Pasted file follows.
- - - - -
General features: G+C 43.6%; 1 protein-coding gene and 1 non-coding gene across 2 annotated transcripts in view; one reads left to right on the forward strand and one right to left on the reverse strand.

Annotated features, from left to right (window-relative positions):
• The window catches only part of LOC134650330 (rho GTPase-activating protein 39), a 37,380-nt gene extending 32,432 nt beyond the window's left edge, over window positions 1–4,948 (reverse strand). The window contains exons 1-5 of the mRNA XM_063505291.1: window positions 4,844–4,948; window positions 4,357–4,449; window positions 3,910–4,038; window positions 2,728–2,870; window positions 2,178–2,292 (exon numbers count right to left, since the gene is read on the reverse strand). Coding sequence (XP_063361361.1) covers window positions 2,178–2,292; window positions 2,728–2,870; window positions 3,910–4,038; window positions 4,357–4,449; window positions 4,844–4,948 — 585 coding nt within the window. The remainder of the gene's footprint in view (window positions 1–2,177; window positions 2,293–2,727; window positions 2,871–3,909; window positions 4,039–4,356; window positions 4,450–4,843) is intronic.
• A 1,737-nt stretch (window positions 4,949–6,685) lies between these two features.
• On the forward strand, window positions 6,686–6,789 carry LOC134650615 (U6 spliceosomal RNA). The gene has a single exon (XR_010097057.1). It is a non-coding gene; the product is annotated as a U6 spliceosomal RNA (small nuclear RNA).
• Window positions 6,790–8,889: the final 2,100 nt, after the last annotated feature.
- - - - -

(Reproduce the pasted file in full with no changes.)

General features: G+C 43.6%; 1 protein-coding gene and 1 non-coding gene across 2 annotated transcripts in view; one reads left to right on the forward strand and one right to left on the reverse strand.

Annotated features, from left to right (window-relative positions):
• The window catches only part of LOC134650330 (rho GTPase-activating protein 39), a 37,380-nt gene extending 32,432 nt beyond the window's left edge, over window positions 1–4,948 (reverse strand). The window contains exons 1-5 of the mRNA XM_063505291.1: window positions 4,844–4,948; window positions 4,357–4,449; window positions 3,910–4,038; window positions 2,728–2,870; window positions 2,178–2,292 (exon numbers count right to left, since the gene is read on the reverse strand). Coding sequence (XP_063361361.1) covers window positions 2,178–2,292; window positions 2,728–2,870; window positions 3,910–4,038; window positions 4,357–4,449; window positions 4,844–4,948 — 585 coding nt within the window. The remainder of the gene's footprint in view (window positions 1–2,177; window positions 2,293–2,727; window positions 2,871–3,909; window positions 4,039–4,356; window positions 4,450–4,843) is intronic.
• A 1,737-nt stretch (window positions 4,949–6,685) lies between these two features.
• On the forward strand, window positions 6,686–6,789 carry LOC134650615 (U6 spliceosomal RNA). The gene has a single exon (XR_010097057.1). It is a non-coding gene; the product is annotated as a U6 spliceosomal RNA (small nuclear RNA).
• Window positions 6,790–8,889: the final 2,100 nt, after the last annotated feature.